The series as a whole offered a worthwhile perspective of musical innovation.
Like any innovation, it was sometimes successful and sometimes not. Each of the three concerts consisted of a symphony and concerto by Beethoven, together with something modern and unfamiliar.
By way of introduction, Tom Woods reminded us that Beethoven's music was once modern and unfamiliar, and received with the same range of audience tolerance - or not - as we react to something new today.
I would add that not all of Beethoven was great, either, as I was reminded on hearing his Eighth Symphony, that it is an uneven work, and that this in itself warrants renewed contemplation.
Perhaps unfamiliarity had something to do with it, because in contrast there was no doubt that the Fifth Piano Concerto is a work of consistent strength. Henry Wong Doe gave it a firm and honest performance, although his flamboyance often became intrusive rather than expressive.
The new piece in this concert was Signature, by the Finnish composer Sampo Haapamki. It opened the question of whether there is an intrinsic virtue in virtuosity. I struggled in vain to find musical sense beyond the many outmoded devices that the composer asked of his performers. There were nice sounds and nasty sounds, instruments playing at the extremes of their registers, making funny sounds, and interacting with each other in unexpected ways.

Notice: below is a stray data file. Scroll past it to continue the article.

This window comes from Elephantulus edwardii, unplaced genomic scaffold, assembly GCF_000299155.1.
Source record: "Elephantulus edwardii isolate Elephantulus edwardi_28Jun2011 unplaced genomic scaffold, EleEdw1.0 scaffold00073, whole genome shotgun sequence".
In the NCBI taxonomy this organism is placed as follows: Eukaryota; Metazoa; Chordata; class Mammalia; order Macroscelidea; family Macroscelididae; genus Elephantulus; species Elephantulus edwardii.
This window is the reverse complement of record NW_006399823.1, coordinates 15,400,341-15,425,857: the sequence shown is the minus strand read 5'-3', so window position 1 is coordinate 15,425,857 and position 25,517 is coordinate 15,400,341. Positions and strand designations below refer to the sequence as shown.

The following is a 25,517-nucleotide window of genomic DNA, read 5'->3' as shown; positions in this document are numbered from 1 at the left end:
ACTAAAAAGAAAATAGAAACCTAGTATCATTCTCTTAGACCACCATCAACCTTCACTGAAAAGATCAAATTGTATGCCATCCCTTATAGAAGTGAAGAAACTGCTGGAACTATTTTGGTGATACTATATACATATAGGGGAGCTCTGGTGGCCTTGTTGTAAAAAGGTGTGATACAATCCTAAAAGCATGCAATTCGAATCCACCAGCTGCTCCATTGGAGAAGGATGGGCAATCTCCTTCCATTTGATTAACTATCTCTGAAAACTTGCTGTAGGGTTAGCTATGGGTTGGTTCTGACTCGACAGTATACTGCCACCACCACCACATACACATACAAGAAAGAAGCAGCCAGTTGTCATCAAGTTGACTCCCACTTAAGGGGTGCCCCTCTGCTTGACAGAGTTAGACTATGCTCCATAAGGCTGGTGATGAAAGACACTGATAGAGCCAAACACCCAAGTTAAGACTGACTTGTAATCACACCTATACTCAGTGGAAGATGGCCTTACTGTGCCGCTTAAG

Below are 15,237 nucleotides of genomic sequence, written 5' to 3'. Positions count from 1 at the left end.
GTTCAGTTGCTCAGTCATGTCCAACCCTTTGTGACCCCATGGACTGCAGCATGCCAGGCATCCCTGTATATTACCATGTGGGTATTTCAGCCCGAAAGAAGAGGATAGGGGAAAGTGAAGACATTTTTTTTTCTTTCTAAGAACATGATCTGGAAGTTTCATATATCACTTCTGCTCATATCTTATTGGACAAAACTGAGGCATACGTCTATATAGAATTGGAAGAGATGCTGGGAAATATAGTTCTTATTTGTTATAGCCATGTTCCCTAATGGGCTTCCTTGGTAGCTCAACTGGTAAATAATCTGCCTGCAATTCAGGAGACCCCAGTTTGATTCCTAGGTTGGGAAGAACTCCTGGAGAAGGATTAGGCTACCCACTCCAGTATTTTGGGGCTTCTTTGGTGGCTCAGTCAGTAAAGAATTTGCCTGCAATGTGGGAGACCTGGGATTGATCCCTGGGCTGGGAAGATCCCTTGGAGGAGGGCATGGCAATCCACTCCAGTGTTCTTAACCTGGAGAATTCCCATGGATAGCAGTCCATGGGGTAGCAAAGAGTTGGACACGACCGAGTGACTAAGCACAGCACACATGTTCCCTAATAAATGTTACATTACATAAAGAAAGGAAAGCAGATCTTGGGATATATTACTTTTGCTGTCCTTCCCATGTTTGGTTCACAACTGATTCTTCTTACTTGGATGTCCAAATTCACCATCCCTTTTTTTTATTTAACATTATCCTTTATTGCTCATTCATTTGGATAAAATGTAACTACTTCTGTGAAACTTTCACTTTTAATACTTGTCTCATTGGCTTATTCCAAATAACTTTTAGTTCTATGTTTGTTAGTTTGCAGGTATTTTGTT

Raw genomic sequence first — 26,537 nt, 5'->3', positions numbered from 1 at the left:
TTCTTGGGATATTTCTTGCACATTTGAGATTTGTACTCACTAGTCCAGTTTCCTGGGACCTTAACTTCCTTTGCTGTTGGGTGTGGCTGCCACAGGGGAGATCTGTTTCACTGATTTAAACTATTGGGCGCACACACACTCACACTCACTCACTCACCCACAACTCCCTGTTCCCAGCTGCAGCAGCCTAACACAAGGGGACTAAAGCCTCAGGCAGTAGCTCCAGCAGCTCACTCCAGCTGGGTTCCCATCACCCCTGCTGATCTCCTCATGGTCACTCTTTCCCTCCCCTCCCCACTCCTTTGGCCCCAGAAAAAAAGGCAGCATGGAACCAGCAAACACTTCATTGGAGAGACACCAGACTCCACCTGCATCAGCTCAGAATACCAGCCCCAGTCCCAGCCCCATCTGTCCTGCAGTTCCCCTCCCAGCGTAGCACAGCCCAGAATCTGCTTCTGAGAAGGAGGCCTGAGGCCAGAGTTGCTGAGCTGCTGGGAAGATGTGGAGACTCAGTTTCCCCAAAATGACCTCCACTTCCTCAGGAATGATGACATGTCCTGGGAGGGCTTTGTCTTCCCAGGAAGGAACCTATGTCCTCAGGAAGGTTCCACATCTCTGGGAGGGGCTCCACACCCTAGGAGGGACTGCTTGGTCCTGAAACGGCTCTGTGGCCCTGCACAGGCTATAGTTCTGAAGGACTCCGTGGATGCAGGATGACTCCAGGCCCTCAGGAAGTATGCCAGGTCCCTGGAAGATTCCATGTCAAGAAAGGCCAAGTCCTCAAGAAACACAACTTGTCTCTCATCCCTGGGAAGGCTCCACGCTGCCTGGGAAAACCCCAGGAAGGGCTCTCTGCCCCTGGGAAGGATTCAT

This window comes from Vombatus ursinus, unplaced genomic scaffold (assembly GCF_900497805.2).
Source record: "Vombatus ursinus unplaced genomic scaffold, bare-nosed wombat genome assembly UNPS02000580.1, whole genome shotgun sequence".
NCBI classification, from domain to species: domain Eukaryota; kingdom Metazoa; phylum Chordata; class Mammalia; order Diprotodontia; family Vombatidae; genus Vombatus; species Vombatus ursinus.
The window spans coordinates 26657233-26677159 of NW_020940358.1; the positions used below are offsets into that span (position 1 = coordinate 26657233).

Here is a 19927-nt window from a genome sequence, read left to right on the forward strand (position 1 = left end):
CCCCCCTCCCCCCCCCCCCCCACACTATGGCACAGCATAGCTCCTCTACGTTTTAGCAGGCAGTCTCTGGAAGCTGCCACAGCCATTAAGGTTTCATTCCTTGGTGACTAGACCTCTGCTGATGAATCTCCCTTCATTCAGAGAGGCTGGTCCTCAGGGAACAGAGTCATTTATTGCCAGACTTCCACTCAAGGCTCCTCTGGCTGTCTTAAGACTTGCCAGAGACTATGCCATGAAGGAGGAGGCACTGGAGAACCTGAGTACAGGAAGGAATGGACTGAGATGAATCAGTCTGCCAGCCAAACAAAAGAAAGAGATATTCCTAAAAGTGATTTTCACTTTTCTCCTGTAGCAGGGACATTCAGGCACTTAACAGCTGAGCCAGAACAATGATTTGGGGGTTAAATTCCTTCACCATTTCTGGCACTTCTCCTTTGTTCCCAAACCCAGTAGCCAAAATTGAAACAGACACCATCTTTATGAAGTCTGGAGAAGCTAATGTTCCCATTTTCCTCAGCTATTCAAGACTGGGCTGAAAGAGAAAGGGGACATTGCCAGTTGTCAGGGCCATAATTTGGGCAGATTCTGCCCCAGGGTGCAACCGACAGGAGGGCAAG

Signatures sounded and looked as though it was difficult to play. And the programme note told us so. But neither the programme note nor the performance itself revealed anything much of musical interest.
Had the emperor merely put on some new clothes?
Having said this, however, I strongly commend the CSO for programming music of this kind that extends the skills of its players and takes risks of critical opprobrium.
Beethoven and Beyond, presented by the Christchurch Symphony Orchestra, with piano soloist, Henry Wong Doe, conducted by Tom Woods. The third concert of three, Saturday night, May 24, in the Charles Luney Auditorium, St Margaret's College.
- The Press